We visited both locations (the Vegan Temple on Choqechaka is completely vegan, while the other is vegetarian with plenty of vegan choices) and delighted in the offerings. The Pura Vida burger, topped with guacamole, bright pineapple chutney, and caramelized onions, while the Chacarera, overflowing with chimichurri spicy aji, and caramelized onions won us over so much so that we both ordered it on our next visit. We returned to try dinner and Gina, the co-owner brought out a beautiful green salad containing all of the colors of the rainbow and carrot and potato “meatballs” smothered in a curry sauce. Don’t skip the sweet potato fries and patacones from the Vegan Temple.
Prasada provides mandalas and colored pencils to doodle while you wait for your food. I took on my introvert while dining with a large group at the Vegan Temple location and got deep into my selected mandala, remembering how much fun coloring is.
Both locations not only allow dogs, but when I inquired, Hans, Gina’s husband, said “we welcome all beings into our restaurant.” That is our kind of place. Prasada is a great option for an inexpensive, healthy meal.
Cost: $$ (assuming you order both a smoothie/juice and a main dish)
Hours: 10:00 to 21:00 Mon-Fri, 10:00-16:00 Sat-Sun
The walls of the hallway in Shaman Vegan Restaurant are lined with magazine clippings promoting veganism and vegetarianism and animals rights. Colorful fabric drapes the entire ceiling in the dining room and large salt blocks serve as table centerpieces. We arrived about 10 minutes before opening, but when our hostess opened the door and saw Sora, she welcomed us with enthusiasm, delighted to see our four-legged-friend.
Shaman offers a vegan lunch menu which includes a drink, bread, salad, soup, and a choice of two main dishes (which you can choose to mix half and half) for S/14. When our server told us that the salad of the day was a caprese salad with cashew cheese, we were sold. The cheese looked exactly like mozzarella, and though tasted completely different, the essence of the salad remained. The sauces that accompanied the bread – a hummus, spicy aji, and carrot sesame -were fabulous. The dishes were empty by the end of our meal.
We opted for the mix of the two mains – a chickpea stew and a vegan lasagna featuring almond milk cheese. Both were great, but the lasagna was the star. Don’t tell the cheese eaters about the milk swap, and they would never know the difference.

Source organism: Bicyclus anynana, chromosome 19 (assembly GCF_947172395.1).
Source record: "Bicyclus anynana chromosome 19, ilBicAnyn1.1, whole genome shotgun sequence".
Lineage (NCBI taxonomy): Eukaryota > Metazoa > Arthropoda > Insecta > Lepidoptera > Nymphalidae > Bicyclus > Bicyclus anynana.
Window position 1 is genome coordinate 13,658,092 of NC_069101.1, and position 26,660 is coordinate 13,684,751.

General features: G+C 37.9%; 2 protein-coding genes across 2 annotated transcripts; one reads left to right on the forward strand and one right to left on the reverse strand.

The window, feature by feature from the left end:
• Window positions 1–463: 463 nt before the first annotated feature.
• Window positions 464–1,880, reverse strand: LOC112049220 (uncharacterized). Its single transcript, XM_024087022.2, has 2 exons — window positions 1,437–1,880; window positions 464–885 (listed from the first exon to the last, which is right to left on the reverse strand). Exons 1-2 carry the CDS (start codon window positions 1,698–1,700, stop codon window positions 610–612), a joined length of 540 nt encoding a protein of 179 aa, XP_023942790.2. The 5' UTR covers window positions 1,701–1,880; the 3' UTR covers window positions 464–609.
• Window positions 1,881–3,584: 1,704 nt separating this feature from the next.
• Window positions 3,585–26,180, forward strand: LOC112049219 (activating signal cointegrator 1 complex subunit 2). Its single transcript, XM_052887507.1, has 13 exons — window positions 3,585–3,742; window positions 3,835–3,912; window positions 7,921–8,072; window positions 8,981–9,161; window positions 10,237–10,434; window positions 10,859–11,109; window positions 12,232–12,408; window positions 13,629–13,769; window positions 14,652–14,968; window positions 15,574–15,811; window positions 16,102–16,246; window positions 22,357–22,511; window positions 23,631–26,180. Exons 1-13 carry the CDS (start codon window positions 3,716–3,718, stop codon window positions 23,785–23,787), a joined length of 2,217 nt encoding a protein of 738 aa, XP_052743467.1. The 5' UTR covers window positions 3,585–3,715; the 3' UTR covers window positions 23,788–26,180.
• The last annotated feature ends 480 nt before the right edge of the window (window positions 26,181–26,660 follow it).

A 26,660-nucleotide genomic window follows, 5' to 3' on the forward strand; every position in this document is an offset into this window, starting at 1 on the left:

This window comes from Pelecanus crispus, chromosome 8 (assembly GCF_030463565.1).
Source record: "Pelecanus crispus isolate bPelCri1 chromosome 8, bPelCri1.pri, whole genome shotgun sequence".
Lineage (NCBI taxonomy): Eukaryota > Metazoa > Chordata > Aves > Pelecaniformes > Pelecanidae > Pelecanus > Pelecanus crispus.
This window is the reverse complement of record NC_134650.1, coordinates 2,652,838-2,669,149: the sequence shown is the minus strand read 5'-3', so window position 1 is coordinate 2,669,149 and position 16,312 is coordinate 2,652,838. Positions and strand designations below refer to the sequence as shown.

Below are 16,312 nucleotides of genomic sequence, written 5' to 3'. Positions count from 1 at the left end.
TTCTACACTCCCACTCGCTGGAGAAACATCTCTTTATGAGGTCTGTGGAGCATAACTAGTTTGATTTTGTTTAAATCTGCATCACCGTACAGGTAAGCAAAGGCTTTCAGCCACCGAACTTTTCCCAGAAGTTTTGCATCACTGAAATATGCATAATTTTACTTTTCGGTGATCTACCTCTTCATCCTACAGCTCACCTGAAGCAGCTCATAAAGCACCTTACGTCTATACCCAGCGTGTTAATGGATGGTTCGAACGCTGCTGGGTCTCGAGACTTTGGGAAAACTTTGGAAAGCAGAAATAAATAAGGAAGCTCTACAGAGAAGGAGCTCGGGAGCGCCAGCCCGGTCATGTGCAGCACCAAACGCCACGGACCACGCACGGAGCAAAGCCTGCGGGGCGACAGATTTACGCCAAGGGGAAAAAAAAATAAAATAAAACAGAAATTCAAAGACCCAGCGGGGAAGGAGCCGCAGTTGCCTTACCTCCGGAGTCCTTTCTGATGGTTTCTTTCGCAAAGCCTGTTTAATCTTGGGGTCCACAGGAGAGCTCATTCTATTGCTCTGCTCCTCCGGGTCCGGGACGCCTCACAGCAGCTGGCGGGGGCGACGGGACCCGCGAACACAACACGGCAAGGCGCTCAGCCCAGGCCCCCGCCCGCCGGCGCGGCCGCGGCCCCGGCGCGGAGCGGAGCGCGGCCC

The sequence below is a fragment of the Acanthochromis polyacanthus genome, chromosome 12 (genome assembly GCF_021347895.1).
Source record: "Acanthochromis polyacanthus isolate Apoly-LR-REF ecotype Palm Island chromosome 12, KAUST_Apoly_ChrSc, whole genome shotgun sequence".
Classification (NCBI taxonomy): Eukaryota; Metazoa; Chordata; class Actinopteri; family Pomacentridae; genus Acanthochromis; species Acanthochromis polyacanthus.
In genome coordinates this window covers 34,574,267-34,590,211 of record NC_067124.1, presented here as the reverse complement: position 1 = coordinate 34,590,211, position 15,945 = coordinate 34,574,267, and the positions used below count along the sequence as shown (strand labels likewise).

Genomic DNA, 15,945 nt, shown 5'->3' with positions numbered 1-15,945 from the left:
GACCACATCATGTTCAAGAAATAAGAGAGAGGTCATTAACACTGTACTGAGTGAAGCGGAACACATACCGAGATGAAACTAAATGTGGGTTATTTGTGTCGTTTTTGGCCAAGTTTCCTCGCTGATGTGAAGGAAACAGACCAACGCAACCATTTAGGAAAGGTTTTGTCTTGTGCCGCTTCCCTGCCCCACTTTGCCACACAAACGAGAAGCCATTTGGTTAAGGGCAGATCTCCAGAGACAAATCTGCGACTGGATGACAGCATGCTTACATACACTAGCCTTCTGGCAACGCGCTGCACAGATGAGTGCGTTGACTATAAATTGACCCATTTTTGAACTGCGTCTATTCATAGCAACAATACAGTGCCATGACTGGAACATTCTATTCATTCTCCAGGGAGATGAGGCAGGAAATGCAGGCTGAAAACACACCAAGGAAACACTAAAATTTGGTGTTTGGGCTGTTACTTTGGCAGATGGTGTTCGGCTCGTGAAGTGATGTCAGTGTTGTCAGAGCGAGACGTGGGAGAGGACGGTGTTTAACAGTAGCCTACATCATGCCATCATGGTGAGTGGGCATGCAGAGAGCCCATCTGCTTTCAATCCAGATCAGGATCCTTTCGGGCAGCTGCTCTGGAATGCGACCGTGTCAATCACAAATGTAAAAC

Cost: $-$$ (menu of the day vs a la carte)
Dog-friendly: Yes, if your dog is well-behaved
Hours: Mon – Sat 12:00 to 21:00, Sun 16:00 – 20:00
7. The Mamis
Mami, Cholita, whatever you want to call them, they set up their carts on seemingly nearly every corner and sell a variety of incredible beverages. For breakfast, get a Quinoa con Manzana – basically cooked apples with cinnamon and quinoa for a protein-packed porridge/drink. Sometimes they’ll even have soy milk on hand if you care to add a bit of creaminess to the drink. All for S/1 – less than $1USD.
Chicha, chicha everywhere! Chica is a fermented drink made from purple corn and it is delicious. There are different varieties and you can spot them by finding the women standing behind bubbling buckets of foamy, bubbling pink and purple juices. Bring your own vessel to avoid the plastic take-away cups and straws.
Freshly squeezed juice is sold everywhere. Peru has some of the best mandarins and oranges we’ve ever had and the juice from the citrus is available anywhere walking down the street. Juice shops and stands in the mercados offer practically any type of juice you could want for a fraction of the exorbitant price we would pay at home. And it’s all made right in front of your eyes. They usually include sugar, so if you want it without, be sure to make the request.
Tip: There is always a second helping of beverage that comes with your purchase. When you finish your first round, just head back to the cart and ask for your refill by saying “yápame, Mami.”
I hadn’t planned on including restaurants outside of Cusco, but we found a gem that I wanted to include.
A member of the worldwide Loving Hut chain, we were beyond delighted to discover a location in Puno. The owners are delightful and stored my bike in their pantry one afternoon when we had to make a repair and they welcomed Sora and brought her a bowl of brown rice with some of the VEGAN DOG FOOD they sold in their small shop.
The menu of the day has a few items that change daily, but most are staples like fried rice, saltada (Peruvian stir fry) with various vegetables, and other vegan takes on Peruvian dishes. All come with a tea, salad bar, soup, and dessert is just S/2 more – and you should opt for one of the many treats they have to offer.
Cost: $-$$ (menu of the day vs a la carte)
Dog-friendly: Yes, in the back patio
Hours: Mon – Sat 8:00 – 21:00
On the go? Download this guide as a pdf so you can take it along while you’re out exploring Cusco!